This is the last in a three-part series on patio and walkway design in San Diego. We have discussed creating more permeable landscapes through designing with the Watershed Approach. Now here are a few thoughts, somewhat random, in pulling it all together.
The front entry area serves as your calling card: your statement to the world passing by. This makes this access point an excellent place to start a design. The front walkway and area around it may include steps, pillars, a fence and gate, a patio or seating area, walls, and one or more auxiliary pathways that join it on its march to the front door.
Front walkways that form a straight, 90-degree line from the street to the door are unimaginative; if space affords, one or more jogs in the paving needs to be added to create a more varied and interesting pattern on the visitor’s approach. The placement of side pathways has become crucial as lawns are replaced. While the lawn tolerated any abuse a family and pets could thrust upon it, few plants tolerate foot traffic. Side pathways of stone, gravel, and concrete and stone paving, or possibly mulch, are used to weave through planted areas, and can also serve as spaces to gather, rest, and view the garden.
It is critically important to size landscape surfaces to proper dimensions, in the front yard and throughout the property. Patio spaces that feel cramped and overcrowded are guaranteed not to be used as intended. Neither do we want to tip toe down skinny walkways This is not an area to scrimp in the budget.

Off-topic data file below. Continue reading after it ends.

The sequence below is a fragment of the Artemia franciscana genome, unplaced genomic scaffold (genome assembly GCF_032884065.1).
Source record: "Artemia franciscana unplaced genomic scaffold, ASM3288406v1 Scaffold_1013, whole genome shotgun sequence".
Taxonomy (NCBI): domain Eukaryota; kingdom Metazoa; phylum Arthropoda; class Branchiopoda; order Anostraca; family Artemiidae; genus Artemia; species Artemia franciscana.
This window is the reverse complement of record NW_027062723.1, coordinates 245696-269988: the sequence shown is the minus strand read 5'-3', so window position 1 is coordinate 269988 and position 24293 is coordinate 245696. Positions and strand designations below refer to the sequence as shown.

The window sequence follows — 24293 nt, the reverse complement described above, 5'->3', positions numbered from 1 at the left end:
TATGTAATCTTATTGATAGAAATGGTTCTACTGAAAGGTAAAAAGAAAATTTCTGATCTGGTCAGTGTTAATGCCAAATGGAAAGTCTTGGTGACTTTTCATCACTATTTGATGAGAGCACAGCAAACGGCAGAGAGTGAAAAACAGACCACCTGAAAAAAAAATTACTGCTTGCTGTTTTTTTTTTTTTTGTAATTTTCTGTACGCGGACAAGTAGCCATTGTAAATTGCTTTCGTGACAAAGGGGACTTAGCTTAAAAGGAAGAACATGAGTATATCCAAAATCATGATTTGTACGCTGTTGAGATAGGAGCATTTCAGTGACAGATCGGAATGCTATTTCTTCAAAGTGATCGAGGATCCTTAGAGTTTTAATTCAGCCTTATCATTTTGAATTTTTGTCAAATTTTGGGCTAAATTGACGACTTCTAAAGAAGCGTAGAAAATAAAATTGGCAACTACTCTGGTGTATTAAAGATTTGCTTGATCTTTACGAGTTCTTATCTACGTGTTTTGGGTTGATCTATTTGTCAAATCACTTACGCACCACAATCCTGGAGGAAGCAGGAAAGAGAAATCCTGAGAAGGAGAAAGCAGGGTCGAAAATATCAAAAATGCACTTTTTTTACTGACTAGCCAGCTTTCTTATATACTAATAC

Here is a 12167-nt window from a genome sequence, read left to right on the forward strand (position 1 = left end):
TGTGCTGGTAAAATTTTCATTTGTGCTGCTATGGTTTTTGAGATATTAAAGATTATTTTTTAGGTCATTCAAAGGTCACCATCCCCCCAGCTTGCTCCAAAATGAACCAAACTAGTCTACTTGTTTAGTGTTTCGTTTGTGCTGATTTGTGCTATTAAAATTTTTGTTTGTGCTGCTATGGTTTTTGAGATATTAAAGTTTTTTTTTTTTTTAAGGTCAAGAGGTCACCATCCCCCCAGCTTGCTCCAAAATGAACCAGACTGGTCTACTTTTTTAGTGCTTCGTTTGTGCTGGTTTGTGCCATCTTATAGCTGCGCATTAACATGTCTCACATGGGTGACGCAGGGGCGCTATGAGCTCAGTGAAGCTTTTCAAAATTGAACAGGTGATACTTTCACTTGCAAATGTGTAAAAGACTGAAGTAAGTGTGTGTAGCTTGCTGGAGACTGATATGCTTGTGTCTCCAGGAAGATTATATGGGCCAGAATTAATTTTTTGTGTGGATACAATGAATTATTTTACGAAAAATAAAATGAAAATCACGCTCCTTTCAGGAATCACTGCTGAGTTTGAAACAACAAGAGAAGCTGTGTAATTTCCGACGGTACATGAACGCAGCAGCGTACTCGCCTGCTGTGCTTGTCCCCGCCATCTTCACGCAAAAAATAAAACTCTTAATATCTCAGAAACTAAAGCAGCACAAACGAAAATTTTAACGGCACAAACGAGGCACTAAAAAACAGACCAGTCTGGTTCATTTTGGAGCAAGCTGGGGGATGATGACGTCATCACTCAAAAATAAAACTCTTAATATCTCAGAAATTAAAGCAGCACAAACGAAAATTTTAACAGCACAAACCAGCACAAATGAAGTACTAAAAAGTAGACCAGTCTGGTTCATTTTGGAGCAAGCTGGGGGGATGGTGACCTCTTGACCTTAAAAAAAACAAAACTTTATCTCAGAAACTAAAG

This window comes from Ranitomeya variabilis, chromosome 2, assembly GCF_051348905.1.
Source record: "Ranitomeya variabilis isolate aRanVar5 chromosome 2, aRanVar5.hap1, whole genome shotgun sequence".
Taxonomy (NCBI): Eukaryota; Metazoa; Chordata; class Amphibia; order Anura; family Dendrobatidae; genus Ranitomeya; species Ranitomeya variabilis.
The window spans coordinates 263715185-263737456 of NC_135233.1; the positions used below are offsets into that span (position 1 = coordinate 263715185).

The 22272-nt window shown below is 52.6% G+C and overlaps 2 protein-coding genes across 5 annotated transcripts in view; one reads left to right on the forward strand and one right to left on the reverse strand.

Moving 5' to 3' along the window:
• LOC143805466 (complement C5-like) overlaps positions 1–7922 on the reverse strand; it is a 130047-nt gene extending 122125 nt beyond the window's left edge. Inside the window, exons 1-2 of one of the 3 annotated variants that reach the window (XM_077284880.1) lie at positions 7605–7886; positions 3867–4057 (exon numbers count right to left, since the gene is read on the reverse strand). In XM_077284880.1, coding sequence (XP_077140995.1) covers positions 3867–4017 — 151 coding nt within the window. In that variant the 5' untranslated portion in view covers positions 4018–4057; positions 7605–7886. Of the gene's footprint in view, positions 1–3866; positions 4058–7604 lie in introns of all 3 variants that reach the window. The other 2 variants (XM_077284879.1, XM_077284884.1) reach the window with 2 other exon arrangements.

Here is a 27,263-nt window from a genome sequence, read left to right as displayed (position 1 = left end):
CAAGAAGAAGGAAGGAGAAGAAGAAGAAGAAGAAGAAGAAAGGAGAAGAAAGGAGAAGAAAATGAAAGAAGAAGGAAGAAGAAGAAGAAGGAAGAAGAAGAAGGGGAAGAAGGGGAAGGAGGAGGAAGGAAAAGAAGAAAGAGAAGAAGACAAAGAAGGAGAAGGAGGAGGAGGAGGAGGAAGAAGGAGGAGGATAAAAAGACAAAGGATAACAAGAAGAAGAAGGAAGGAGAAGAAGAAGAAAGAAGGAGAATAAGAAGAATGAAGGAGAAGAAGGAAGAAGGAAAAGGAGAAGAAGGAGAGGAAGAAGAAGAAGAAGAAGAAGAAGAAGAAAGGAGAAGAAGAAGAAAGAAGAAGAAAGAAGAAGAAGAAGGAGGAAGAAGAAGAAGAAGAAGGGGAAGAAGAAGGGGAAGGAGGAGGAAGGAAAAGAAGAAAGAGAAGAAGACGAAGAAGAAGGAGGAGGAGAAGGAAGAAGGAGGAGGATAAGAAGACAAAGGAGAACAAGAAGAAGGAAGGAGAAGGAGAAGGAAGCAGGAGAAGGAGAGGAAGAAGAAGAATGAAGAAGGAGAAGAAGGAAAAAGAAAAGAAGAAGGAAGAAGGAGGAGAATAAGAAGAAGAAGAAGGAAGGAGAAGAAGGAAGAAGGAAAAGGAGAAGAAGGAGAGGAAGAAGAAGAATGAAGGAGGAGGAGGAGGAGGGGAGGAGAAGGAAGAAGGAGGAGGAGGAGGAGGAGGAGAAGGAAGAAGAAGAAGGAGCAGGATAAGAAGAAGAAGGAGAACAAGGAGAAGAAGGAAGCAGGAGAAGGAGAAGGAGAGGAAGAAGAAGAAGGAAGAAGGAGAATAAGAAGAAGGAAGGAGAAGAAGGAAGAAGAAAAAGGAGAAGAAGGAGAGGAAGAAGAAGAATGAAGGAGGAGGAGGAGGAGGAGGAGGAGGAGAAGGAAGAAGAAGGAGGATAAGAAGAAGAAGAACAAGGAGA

A list of questions must be answered before beginning to draw these horizontal surfaces. How many people will potentially use the patio at the same time? What will each patio be used for? What types of outdoor furnishings will be necessary? How can permeable materials be incorporated to absorb surface water and prevent runoff? With the elimination or downsizing of the traditional lawn, alternatives to creating useable space include -- at least in part -- increasing the size of patios, adding several distinct patios, or both. These spaces are an increasingly important consideration in designing the new landscapes.
Permeable materials of low environmental impact have become an important ethical consideration in the new landscapes. The basic materials that have traditionally been used to form outdoor surfaces – concrete, rock, and wood – have not changed. It’s the way these materials are used and the finished product that has changed. More and more patios, walkways, and even driveways are being designed with permeable concrete, segmented concrete pavers, or gravel, all without a solid mortar underbelly so water can penetrate through to the soil below. By combining the harder patio surfaces of concrete and stone with permeable gravels, the horizontal surface is visually expanded, an important spatial consideration.
Like the rooms in a house, patio areas serve as centers for specific outdoor activities and functions, some somewhat unique. One client coined her special hillside steps and small patio as her ‘Stairway to Chardonnay’, a place to unwind in the evening with a glass of a favorite wine.